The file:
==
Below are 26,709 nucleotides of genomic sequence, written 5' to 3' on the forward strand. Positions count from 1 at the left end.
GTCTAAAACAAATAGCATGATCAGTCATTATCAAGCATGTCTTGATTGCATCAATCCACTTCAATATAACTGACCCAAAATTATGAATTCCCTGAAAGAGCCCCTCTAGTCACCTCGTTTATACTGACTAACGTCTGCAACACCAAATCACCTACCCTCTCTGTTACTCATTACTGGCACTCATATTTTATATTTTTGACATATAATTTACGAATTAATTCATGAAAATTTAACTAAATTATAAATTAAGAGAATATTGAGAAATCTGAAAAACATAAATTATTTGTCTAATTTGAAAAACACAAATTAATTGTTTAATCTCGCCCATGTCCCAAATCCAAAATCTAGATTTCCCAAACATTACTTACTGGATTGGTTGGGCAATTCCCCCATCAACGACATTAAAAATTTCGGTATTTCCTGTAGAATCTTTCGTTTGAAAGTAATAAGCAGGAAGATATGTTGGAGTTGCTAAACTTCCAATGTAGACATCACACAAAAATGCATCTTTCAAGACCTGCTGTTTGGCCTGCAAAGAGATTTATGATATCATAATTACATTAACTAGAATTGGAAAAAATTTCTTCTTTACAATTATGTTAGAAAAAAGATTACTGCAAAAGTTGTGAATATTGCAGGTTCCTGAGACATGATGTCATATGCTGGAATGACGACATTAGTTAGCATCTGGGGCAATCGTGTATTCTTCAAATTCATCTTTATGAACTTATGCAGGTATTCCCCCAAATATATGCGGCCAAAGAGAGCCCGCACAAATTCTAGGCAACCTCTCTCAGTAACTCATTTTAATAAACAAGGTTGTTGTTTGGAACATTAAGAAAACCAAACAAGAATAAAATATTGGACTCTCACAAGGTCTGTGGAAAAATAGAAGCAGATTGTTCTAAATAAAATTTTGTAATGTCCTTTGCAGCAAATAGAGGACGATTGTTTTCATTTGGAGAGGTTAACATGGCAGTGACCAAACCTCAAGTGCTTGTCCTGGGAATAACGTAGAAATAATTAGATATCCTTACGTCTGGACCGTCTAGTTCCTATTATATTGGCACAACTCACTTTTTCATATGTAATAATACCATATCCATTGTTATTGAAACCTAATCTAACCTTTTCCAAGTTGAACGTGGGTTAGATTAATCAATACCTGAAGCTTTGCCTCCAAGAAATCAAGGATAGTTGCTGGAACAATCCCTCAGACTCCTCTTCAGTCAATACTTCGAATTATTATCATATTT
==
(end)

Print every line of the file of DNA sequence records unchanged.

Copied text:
Below are 26,709 nucleotides of genomic sequence, written 5' to 3' on the forward strand. Positions count from 1 at the left end.
GTCTAAAACAAATAGCATGATCAGTCATTATCAAGCATGTCTTGATTGCATCAATCCACTTCAATATAACTGACCCAAAATTATGAATTCCCTGAAAGAGCCCCTCTAGTCACCTCGTTTATACTGACTAACGTCTGCAACACCAAATCACCTACCCTCTCTGTTACTCATTACTGGCACTCATATTTTATATTTTTGACATATAATTTACGAATTAATTCATGAAAATTTAACTAAATTATAAATTAAGAGAATATTGAGAAATCTGAAAAACATAAATTATTTGTCTAATTTGAAAAACACAAATTAATTGTTTAATCTCGCCCATGTCCCAAATCCAAAATCTAGATTTCCCAAACATTACTTACTGGATTGGTTGGGCAATTCCCCCATCAACGACATTAAAAATTTCGGTATTTCCTGTAGAATCTTTCGTTTGAAAGTAATAAGCAGGAAGATATGTTGGAGTTGCTAAACTTCCAATGTAGACATCACACAAAAATGCATCTTTCAAGACCTGCTGTTTGGCCTGCAAAGAGATTTATGATATCATAATTACATTAACTAGAATTGGAAAAAATTTCTTCTTTACAATTATGTTAGAAAAAAGATTACTGCAAAAGTTGTGAATATTGCAGGTTCCTGAGACATGATGTCATATGCTGGAATGACGACATTAGTTAGCATCTGGGGCAATCGTGTATTCTTCAAATTCATCTTTATGAACTTATGCAGGTATTCCCCCAAATATATGCGGCCAAAGAGAGCCCGCACAAATTCTAGGCAACCTCTCTCAGTAACTCATTTTAATAAACAAGGTTGTTGTTTGGAACATTAAGAAAACCAAACAAGAATAAAATATTGGACTCTCACAAGGTCTGTGGAAAAATAGAAGCAGATTGTTCTAAATAAAATTTTGTAATGTCCTTTGCAGCAAATAGAGGACGATTGTTTTCATTTGGAGAGGTTAACATGGCAGTGACCAAACCTCAAGTGCTTGTCCTGGGAATAACGTAGAAATAATTAGATATCCTTACGTCTGGACCGTCTAGTTCCTATTATATTGGCACAACTCACTTTTTCATATGTAATAATACCATATCCATTGTTATTGAAACCTAATCTAACCTTTTCCAAGTTGAACGTGGGTTAGATTAATCAATACCTGAAGCTTTGCCTCCAAGAAATCAAGGATAGTTGCTGGAACAATCCCTCAGACTCCTCTTCAGTCAATACTTCGAATTATTATCATATTT